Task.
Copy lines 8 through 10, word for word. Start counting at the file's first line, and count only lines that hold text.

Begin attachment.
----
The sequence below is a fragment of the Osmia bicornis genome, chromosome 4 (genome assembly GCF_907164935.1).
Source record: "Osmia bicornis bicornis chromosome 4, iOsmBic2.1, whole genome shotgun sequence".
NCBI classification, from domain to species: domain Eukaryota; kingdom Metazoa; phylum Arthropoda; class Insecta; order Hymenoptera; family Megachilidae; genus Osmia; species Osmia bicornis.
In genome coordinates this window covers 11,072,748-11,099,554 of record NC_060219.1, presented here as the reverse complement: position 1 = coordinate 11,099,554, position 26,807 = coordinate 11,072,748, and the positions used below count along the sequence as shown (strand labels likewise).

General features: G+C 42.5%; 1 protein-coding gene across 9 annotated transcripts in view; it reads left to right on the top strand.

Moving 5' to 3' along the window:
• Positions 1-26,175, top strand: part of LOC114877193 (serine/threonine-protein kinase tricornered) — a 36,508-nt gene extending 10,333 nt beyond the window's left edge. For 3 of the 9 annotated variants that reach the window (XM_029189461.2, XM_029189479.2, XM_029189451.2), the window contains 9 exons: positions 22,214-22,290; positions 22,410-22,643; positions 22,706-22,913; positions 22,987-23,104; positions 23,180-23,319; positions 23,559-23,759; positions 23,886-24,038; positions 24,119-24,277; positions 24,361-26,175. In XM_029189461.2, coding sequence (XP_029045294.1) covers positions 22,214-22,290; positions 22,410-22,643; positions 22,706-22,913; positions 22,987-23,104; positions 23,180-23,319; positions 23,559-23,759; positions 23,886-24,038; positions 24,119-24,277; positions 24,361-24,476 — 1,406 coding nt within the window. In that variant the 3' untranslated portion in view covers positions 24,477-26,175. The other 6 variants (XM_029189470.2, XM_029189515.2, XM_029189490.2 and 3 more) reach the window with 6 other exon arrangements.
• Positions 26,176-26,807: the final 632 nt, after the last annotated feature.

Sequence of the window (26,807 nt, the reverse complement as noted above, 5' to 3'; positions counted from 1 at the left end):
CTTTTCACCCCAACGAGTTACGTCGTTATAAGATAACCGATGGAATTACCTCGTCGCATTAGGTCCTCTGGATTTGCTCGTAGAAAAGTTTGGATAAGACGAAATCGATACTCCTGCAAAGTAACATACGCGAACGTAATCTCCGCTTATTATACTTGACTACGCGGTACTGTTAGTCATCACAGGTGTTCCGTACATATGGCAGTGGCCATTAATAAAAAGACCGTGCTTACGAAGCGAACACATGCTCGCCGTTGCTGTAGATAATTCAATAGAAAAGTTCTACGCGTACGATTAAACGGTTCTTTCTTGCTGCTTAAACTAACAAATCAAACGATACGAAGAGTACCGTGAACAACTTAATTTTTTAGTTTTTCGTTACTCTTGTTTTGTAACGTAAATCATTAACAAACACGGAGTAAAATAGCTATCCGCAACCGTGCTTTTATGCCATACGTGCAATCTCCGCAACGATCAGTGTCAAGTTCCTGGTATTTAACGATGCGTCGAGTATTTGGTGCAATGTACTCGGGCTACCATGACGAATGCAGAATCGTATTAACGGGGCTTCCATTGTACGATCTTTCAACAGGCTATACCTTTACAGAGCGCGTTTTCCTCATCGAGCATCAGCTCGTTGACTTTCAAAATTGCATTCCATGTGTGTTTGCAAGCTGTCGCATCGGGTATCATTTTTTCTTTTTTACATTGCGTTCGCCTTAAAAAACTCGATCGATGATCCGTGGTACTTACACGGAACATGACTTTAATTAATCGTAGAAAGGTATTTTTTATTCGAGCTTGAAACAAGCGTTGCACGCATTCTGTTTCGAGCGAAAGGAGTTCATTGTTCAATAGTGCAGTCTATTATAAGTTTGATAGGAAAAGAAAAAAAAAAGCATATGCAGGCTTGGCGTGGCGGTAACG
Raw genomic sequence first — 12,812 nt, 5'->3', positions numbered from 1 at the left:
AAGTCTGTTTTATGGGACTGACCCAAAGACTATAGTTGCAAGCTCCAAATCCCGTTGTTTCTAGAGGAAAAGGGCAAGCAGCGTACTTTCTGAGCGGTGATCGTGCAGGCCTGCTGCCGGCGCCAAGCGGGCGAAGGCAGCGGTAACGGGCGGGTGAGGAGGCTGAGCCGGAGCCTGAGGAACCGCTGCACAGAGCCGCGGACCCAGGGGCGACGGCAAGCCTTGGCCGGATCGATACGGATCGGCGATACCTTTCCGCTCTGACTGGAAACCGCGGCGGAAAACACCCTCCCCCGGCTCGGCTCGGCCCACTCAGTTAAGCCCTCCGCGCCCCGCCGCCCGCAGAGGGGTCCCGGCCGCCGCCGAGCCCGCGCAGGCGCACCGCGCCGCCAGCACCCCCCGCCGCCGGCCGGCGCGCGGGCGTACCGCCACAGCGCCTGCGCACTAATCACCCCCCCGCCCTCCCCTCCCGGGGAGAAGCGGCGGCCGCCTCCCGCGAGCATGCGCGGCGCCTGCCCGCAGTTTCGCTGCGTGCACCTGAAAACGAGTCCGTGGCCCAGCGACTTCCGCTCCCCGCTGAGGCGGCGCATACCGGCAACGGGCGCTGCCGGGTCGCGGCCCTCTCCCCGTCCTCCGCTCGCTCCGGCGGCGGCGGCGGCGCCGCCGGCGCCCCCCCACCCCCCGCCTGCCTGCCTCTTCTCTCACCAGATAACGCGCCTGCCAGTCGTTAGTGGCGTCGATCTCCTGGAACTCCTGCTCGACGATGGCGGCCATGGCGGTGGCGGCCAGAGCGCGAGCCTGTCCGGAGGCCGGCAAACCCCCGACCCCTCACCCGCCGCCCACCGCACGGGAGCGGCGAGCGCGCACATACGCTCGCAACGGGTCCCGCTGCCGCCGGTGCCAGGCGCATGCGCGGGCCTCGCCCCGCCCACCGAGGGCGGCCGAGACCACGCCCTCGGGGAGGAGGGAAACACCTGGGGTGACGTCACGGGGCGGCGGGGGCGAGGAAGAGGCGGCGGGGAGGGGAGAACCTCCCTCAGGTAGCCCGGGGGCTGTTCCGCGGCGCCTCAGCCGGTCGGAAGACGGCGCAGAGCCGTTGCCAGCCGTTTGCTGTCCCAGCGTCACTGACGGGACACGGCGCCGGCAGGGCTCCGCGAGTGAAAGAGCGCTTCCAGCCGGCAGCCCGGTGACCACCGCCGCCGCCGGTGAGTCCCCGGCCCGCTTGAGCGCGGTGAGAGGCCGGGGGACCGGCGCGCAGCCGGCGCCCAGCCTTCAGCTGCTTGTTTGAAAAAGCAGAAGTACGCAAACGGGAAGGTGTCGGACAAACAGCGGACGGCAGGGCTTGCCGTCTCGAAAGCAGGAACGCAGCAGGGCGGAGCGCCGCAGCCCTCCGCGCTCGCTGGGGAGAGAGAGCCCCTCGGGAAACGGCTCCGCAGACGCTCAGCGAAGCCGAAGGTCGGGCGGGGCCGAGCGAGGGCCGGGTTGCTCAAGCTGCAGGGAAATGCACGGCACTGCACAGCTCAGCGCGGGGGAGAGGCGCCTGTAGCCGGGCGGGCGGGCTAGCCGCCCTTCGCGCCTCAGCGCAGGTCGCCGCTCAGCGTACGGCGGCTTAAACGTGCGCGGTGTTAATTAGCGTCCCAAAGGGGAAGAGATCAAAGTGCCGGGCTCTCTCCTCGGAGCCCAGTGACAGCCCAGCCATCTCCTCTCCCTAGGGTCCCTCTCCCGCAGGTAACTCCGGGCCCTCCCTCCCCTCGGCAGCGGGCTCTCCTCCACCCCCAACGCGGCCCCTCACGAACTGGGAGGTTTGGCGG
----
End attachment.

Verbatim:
• Positions 26,176-26,807: the final 632 nt, after the last annotated feature.

Sequence of the window (26,807 nt, the reverse complement as noted above, 5' to 3'; positions counted from 1 at the left end):
CTTTTCACCCCAACGAGTTACGTCGTTATAAGATAACCGATGGAATTACCTCGTCGCATTAGGTCCTCTGGATTTGCTCGTAGAAAAGTTTGGATAAGACGAAATCGATACTCCTGCAAAGTAACATACGCGAACGTAATCTCCGCTTATTATACTTGACTACGCGGTACTGTTAGTCATCACAGGTGTTCCGTACATATGGCAGTGGCCATTAATAAAAAGACCGTGCTTACGAAGCGAACACATGCTCGCCGTTGCTGTAGATAATTCAATAGAAAAGTTCTACGCGTACGATTAAACGGTTCTTTCTTGCTGCTTAAACTAACAAATCAAACGATACGAAGAGTACCGTGAACAACTTAATTTTTTAGTTTTTCGTTACTCTTGTTTTGTAACGTAAATCATTAACAAACACGGAGTAAAATAGCTATCCGCAACCGTGCTTTTATGCCATACGTGCAATCTCCGCAACGATCAGTGTCAAGTTCCTGGTATTTAACGATGCGTCGAGTATTTGGTGCAATGTACTCGGGCTACCATGACGAATGCAGAATCGTATTAACGGGGCTTCCATTGTACGATCTTTCAACAGGCTATACCTTTACAGAGCGCGTTTTCCTCATCGAGCATCAGCTCGTTGACTTTCAAAATTGCATTCCATGTGTGTTTGCAAGCTGTCGCATCGGGTATCATTTTTTCTTTTTTACATTGCGTTCGCCTTAAAAAACTCGATCGATGATCCGTGGTACTTACACGGAACATGACTTTAATTAATCGTAGAAAGGTATTTTTTATTCGAGCTTGAAACAAGCGTTGCACGCATTCTGTTTCGAGCGAAAGGAGTTCATTGTTCAATAGTGCAGTCTATTATAAGTTTGATAGGAAAAGAAAAAAAAAAGCATATGCAGGCTTGGCGTGGCGGTAACG